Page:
Madonna, St. Mark’s Place, 1983; Lesbian couple, 8th Street, 1981
Alan and Charles Rosenberg, Central Park, 1985; Fingernail Extensions, 23rd Street and 8th Avenue, 1988
Pia Guccione, 8th Street and University Place, 1988; Phoebe Lègére Accordion, 10th Street and Avenue B, 1987
Tongues Down, Rafael Araujo, 7th Street and 2nd Avenue, c. 1987-88; Jenny Gift-Wrapped, 59th Street, 1982
Susanne Bartsch, Houston Street and West Broadway, 1987; Miranda Pennell, Columbus Avenue, 1984
Jan Long, Cooper Union Square, 1982; Julio Q, Broome Street, 1985
On the Street: The Annals of Outrageous Self-Invention, 1980-1990
Photography by: Amy Arbus
On the Street is a collection of photographs by Amy Arbus, which were selected from Arbus’s photo-column that ran in The Village Voice between 1980 and 1990, a page that documented New York City’s downtown area’s most vibrant, creative dressers and personalities (many of the photographs were also published in a book). Amy Arbus has been photographing professionally for more than 25 years. She has been a contributing photographer to the New York Magazine theater section, and her photographs have appeared in over one hundred periodicals, including The New Yorker, Aperture, People Magazine, ESPN, and The New York Times Magazine. She is the daughter of the late photographer Diane Arbus.
Now that Manhattan is only habitable for the rich, many New Yorkers love to reminiscently look back to the mad and crazy ‘80s, when the Bowery could be quite dangerous and apartments were still affordable. Nostalgia presently stalks the five boroughs, whether for acid-washed rap-fashion, Mudd Club art parties or coke in sleazy bars. But back in the original 1980s-1990s, Amy Arbus found the subjects for her extremely unique photographs mostly by just wandering around the Village, looking for people who were wearing visually creative and unusual outfits, a lot of polka dots, or stripes, or everyone wearing hats in the summertime. At the time, there was nothing else like it. Now there are a lot of similar things, but back at the original time there hadn’t been any kind of record of the East Village scene when it was comprised of this particularly promising, hopeful group of talented, interesting people.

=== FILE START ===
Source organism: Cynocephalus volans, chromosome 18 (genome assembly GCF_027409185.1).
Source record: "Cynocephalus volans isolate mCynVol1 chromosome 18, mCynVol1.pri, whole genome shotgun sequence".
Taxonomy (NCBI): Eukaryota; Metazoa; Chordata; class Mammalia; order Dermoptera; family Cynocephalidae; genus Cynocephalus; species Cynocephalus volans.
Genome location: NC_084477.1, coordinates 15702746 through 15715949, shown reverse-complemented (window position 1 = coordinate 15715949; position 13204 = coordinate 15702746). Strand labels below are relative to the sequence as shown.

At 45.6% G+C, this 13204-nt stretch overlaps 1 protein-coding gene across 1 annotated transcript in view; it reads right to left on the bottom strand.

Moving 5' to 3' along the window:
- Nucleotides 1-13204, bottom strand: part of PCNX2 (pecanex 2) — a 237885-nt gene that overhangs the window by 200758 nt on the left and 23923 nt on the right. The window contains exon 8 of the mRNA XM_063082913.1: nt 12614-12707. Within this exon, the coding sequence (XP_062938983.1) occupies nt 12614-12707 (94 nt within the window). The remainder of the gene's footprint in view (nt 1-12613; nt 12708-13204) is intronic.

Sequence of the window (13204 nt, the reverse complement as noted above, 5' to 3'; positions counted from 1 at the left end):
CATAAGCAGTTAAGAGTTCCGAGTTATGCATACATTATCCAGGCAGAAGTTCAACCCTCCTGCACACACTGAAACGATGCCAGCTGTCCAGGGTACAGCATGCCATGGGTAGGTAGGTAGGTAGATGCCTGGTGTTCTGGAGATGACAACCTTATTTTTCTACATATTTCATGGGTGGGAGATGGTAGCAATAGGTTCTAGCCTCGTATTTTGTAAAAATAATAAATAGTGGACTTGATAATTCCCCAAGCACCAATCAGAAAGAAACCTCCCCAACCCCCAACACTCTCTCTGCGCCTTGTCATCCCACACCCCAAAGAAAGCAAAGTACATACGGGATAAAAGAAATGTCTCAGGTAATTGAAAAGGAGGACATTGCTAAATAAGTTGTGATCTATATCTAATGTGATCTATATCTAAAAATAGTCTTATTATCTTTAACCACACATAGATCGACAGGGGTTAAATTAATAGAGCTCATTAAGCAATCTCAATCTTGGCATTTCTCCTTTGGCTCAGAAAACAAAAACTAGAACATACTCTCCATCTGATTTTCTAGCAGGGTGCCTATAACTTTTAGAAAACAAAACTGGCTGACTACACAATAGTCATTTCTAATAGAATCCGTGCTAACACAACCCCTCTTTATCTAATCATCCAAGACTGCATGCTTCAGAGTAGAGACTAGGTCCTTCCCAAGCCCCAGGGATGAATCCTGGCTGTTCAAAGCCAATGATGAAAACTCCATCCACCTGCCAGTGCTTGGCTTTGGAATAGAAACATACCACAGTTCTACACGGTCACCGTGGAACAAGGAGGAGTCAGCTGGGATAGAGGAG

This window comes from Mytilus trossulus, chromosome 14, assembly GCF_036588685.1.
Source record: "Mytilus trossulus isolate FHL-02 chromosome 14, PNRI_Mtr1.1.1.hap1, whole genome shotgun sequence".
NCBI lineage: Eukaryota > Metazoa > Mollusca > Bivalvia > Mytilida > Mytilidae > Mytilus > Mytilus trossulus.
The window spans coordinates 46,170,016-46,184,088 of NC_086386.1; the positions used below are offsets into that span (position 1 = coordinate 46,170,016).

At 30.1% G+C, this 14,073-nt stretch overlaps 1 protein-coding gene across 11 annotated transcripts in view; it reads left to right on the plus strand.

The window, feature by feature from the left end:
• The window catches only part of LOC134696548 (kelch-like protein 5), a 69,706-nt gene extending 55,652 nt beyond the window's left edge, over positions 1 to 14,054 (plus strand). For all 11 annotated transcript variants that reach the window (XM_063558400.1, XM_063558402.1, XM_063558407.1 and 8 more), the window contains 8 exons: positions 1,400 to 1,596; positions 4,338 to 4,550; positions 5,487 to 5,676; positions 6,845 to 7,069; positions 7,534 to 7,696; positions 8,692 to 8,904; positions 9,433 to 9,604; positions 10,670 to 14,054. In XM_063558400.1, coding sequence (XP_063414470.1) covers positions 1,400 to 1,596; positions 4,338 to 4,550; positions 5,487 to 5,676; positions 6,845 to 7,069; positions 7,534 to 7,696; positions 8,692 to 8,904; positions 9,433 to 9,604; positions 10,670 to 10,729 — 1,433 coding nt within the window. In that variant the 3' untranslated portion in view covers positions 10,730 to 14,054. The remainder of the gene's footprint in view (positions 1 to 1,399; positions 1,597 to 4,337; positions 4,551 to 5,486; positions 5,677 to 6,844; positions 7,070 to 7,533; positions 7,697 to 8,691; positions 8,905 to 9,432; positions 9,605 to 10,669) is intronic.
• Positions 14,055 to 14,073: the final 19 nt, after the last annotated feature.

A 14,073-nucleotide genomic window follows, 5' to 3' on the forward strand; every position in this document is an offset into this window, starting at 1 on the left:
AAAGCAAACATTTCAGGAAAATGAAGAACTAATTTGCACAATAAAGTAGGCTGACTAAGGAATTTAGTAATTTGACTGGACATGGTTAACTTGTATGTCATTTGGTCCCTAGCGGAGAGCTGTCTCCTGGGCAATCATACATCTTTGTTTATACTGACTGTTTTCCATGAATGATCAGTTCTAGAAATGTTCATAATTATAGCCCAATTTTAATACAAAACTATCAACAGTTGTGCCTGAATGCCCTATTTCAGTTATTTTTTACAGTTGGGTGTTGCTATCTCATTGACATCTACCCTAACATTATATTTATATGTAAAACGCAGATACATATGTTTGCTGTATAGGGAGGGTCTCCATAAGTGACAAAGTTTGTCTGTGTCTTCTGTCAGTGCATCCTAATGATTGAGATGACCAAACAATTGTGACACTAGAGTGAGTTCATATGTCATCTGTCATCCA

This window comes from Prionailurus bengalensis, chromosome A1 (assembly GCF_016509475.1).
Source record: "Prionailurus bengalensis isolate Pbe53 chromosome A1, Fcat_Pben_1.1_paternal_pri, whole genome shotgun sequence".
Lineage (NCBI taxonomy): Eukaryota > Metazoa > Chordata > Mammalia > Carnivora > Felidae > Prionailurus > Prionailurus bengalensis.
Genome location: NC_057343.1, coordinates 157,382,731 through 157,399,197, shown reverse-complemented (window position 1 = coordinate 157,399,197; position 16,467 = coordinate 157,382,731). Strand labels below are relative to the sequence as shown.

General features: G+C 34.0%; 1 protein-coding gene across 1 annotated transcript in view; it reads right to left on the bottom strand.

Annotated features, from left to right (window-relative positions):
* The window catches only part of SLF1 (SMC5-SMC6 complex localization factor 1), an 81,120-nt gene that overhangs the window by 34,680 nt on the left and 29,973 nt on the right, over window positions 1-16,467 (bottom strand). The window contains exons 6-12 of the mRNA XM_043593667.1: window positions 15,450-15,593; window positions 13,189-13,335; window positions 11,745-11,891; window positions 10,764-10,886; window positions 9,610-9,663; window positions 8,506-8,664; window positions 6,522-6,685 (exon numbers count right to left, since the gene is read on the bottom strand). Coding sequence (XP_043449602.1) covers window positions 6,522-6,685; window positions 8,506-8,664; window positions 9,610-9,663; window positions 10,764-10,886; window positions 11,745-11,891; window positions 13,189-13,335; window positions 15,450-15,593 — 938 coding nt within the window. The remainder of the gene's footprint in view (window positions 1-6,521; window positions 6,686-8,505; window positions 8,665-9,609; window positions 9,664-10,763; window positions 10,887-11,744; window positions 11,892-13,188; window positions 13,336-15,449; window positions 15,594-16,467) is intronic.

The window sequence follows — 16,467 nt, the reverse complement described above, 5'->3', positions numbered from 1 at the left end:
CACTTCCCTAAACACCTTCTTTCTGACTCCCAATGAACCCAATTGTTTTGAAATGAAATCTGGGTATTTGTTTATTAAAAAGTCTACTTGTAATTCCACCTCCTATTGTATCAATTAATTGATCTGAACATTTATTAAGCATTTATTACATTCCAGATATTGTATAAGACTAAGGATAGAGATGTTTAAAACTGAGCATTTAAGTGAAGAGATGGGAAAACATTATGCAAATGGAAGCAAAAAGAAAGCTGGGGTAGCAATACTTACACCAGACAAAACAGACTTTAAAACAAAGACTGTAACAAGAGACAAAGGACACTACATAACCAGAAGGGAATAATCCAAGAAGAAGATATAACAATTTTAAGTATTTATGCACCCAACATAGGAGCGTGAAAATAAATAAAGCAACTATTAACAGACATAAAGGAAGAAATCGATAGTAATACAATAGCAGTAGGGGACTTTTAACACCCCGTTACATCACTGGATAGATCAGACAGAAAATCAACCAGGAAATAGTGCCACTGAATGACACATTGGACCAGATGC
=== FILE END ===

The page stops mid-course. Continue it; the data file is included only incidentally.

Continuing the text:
Describing her pictures from this 1980s-1990s collection, Arbus stated, “In terms of the clothes, I think they were fantastic and funny and outrageous and silly….There was no kind of judgment going on at the time. Everyone wanted to be noticed, no matter what it was for. That’s completely gone. Being noticed is irrelevant now. You have to make such waves to be a success at things now that dressing differently may make an impression, but it’s not going to get you a career.”
Included here are a number of Arbus’s vintage photographs, a video from her documentary film On the Street, a full-screen high-resolution slide show and an additional audio-slide show of Arbus’s photography.
The Clash, Broadway, 1981
(Please Click Image to View Full-View High-Res. Slide Show)
Amy Arbus: A Documentary of On the Street, 1980-1990
(Please Click on Image to View Audio Slide Show)
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